What Can Other Countries Learn After 3 Years of Cannabis Legalization in Canada?
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On Friday 22 October 2021, the government of Luxembourg announced that citizens of the small European state will be allowed to grow, possess, and consume cannabis legally. Cannabis liberalization laws are also being considered in Germany, where the Free Democrats estimate €1 billion could be raised annually if cannabis is taxed similarly to cigarettes.
The Luxembourg announcement came five days after Canada celebrated three years of nation-wide legalization. With a movement in Europe and across in America and Mexico to liberalize cannabis laws, what can these countries learn from Canada’s cannabis experiment?
The Cannabis Act came into force on 17 October 2018, allowing Health Canada, the federal body tasked with implementing legalization, to regulate all production of cannabis. Two license categories were developed: cultivation and processing. And within these license categories were two levels: standard and micro.
The standard cultivation license has no size limit on the growing area for the facility, whereas the micro-cultivation license is limited to 200 square meters of growing area. A big change since legalization in 2018 has been the issuing of micro-licenses, which increased in 2020.
As of 15 October 2021, Health Canada shows there are currently 646 active cultivation licenses split among standard and micro-cultivation operators. Of these, 255 are micro-cultivators, which is 39 percent of total licenses issued. Roughly 155 of these have been issued since October 2020.
“The difficulty that comes to move from the legacy market to the legal market is all financial challenges,” Janeen Davis, director of sales and marketing at Joint Venture Craft Cannabis, tells Analytical Cannabis.
Much of the first two years of legalization in Canada were dominated by cannabis produced by the country’s larger, often publicly traded cannabis producers. However, the idea of micro-licenses was to encourage legacy growers to enter the legal market. Micro-cultivators also have a competitive advantage over the bigger cultivators as they can focus on quality rather than quantity.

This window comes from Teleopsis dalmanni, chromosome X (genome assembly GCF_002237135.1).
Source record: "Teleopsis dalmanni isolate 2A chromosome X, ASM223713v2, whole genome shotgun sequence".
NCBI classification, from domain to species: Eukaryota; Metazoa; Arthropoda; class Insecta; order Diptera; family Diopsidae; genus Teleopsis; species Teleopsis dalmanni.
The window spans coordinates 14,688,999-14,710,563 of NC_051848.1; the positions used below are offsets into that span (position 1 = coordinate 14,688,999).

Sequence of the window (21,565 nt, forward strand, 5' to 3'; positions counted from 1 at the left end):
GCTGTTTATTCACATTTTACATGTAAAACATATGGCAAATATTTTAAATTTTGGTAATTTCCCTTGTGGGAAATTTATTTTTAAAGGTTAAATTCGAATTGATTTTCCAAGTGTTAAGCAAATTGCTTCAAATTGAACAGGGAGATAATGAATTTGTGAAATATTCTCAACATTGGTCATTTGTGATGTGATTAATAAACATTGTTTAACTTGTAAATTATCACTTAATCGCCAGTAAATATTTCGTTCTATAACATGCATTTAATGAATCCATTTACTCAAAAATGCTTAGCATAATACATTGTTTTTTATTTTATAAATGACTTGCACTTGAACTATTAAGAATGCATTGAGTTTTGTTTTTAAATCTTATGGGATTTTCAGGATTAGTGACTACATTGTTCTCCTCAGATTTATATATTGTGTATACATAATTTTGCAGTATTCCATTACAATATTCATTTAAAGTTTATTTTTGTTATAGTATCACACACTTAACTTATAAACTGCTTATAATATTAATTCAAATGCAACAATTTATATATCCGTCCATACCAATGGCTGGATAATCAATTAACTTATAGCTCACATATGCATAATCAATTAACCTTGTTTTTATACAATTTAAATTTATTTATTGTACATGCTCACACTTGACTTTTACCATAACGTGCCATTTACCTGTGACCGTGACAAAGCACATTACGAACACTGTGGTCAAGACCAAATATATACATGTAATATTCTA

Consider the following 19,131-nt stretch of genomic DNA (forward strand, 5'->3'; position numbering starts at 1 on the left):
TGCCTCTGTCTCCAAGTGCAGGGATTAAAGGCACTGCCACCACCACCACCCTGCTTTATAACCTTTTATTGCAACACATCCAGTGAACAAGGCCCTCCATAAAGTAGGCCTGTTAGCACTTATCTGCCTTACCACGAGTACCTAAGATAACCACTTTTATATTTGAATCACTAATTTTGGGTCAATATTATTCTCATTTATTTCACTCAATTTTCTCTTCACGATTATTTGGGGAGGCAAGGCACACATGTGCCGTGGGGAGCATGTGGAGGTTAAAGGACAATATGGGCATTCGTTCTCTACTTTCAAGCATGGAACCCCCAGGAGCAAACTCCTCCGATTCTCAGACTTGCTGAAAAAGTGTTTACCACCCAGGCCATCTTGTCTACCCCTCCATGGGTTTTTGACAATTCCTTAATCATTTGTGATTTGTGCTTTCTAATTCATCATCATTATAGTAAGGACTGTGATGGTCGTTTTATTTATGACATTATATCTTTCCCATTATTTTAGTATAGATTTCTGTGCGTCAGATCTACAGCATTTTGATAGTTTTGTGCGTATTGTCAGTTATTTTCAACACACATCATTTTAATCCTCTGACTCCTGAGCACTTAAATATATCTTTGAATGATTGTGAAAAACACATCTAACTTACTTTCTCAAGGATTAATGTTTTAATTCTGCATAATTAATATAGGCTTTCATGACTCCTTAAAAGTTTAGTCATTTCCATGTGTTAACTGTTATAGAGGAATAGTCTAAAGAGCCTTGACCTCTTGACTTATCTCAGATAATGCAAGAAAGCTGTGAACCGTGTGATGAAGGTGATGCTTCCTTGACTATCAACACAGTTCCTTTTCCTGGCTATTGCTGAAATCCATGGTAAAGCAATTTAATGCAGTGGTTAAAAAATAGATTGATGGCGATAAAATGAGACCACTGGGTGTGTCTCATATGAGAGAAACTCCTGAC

“It’s been difficult to get approved in the provincial markets because the provinces, from their perspective, would rather deal with a handful of very large companies rather than hundreds of very small companies,” says David Brown, who was senior policy advisor with Health Canada’s cannabis branch for two years.
Retail store numbers vary by province significantly. Ontario, Alberta, and British Columbia lead the way in number of stores, but other provinces have quickly gained ground. The roll out was extremely slow in Ontario; it took six months to open its first store.
The province has now reached 834 licensed retail stores according to the most recent quarterly review of Ontario Cannabis Store (OCS), a provincial online retailer and wholesaler of cannabis. According to the Alcohol and Gaming Commission of Ontario (AGCO), there are now over 1,200 private retailers “authorized to open” in Ontario.
Alberta, on the other hand, was the province with the quickest process to license new stores. There are now a little over 600 stores. While Quebec does not allow privately owned cannabis retail, it operates its public-sector retailer based on undercutting the illicit market. Saskatchewan lifted its limit on cannabis retail and now the province has 24 stores with 8 more on the way.
A big change to the retail sector has been delivery and pickup as a result of the pandemic. Delivery can help new businesses compete with illicit cannabis services (which still openly sell cannabis online for delivery). However in places like Ontario, the OCS has a monopoly over e-commerce.
“Canada is not allowing for legal cannabis retailers to provide the same level of customer service that illicit cannabis retailers can provide,” Davis tells Analytical Cannabis.
After three years of legalization, tax is a big issue. According to David Brown, the current federal excise tax on cannabis – which is set to C$1 a gram – does not reflect the realities of the market. The issue is particularly acute because the wholesale price of cannabis is currently very low.